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Restoration of Buildings and Monuments

Materials science, Conservation of architectural heritage, Sustainable construction

Editor-in-Chief: Cizer, Özlem

Online
ISSN
1864-7022
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Volume 23, Issue 2

Issues

Twelve Years of Energy Efficiency in Historic Buildings in Sweden

Marie Claesson / Tor Broström
Published Online: 2019-06-07 | DOI: https://doi.org/10.1515/rbm-2017-0012

Abstract

The Swedish National Research programme for Energy Efficiency in historic buildings was initiated in 2006 by the Swedish Energy Agency. This article gives an overview of the programme: objectives, projects and the general results of the programme. The research programme aims to develop knowledge, methods and technical solutions that contribute to energy efficiency in historically valuable buildings without destroying or damaging the historical value of the buildings, including decoration, furnishings, interiors or equipment. The programme is not limited to listed and monumental buildings but covers a wider range of historic buildings that account for a large part of the energy use in the building sector. For one and two-family houses, around 25 % of the energy use is associated with buildings built before 1945. The same number for multifamily houses is around 15 %. The programme is currently in its third consecutive four-year-stage. Previous four-year-stages were completed in 2010 and 2014. Over time, the scope of the programme and the projects have developed from mainly dealing with indoor climate control in monumental buildings towards addressing more general issues in the much larger stock of non-listed buildings. Technical research, based on quantitative analysis, dominate throughout all three stages, however most projects have had interdisciplinary components. The results from the programme have been presented in 31 journal papers, 67 conference papers, five books and five PhD theses. The projects have also contributed to CEN standards and resulted in a number of Bachelors and Master’s theses. An equally important long-term effect of the programme is that the number of Swedish researchers in the field have increased from practically none in 2007 to 18 senior researchers and twelve PhD students from ten universities in 2014. The research programme on Energy Efficiency in historic buildings is unique in an international context. Hopefully it can serve as an example for other countries on how to address an important interdisciplinary research challenge.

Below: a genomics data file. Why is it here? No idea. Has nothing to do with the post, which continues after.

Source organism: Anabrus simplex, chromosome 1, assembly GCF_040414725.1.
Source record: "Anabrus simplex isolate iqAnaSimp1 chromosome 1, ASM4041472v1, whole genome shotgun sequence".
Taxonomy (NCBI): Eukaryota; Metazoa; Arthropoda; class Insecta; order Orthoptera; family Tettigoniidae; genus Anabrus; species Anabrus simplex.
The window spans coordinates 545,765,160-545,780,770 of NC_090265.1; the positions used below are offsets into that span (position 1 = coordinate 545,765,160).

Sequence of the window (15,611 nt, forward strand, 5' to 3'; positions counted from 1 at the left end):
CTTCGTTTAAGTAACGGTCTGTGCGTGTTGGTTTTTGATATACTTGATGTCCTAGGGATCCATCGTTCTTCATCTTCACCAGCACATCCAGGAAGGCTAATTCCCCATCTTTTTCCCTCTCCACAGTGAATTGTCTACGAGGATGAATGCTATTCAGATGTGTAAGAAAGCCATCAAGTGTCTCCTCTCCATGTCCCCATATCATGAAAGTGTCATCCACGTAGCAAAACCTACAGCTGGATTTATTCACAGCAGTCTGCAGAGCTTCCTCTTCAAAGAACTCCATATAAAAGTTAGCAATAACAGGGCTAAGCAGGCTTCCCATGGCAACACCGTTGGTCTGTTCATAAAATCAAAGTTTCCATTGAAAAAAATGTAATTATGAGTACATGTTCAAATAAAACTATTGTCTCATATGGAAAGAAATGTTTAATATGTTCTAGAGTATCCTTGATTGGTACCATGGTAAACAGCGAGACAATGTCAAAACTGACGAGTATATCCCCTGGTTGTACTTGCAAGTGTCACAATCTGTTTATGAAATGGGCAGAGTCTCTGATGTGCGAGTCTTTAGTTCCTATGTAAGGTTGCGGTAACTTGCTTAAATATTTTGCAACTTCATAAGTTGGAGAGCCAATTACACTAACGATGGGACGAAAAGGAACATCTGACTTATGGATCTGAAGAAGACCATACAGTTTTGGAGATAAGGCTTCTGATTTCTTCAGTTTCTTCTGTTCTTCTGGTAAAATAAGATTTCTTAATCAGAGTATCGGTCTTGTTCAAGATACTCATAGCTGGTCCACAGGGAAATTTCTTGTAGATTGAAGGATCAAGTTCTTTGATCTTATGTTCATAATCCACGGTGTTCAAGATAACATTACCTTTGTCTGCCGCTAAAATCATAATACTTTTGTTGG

Keywords: energy efficiency; research programme; historic buildings; applied research; interdisciplinary

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About the article

Published Online: 2019-06-07

Published in Print: 2019-05-27


Citation Information: Restoration of Buildings and Monuments, Volume 23, Issue 2, Pages 41–52, ISSN (Online) 1864-7022, ISSN (Print) 1864-7251, DOI: https://doi.org/10.1515/rbm-2017-0012.

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© 2017 Birkhäuser Verlag GmbH, Basel. Part of Walter de Gruyter GmbH, Berlin/Boston.Get Permission

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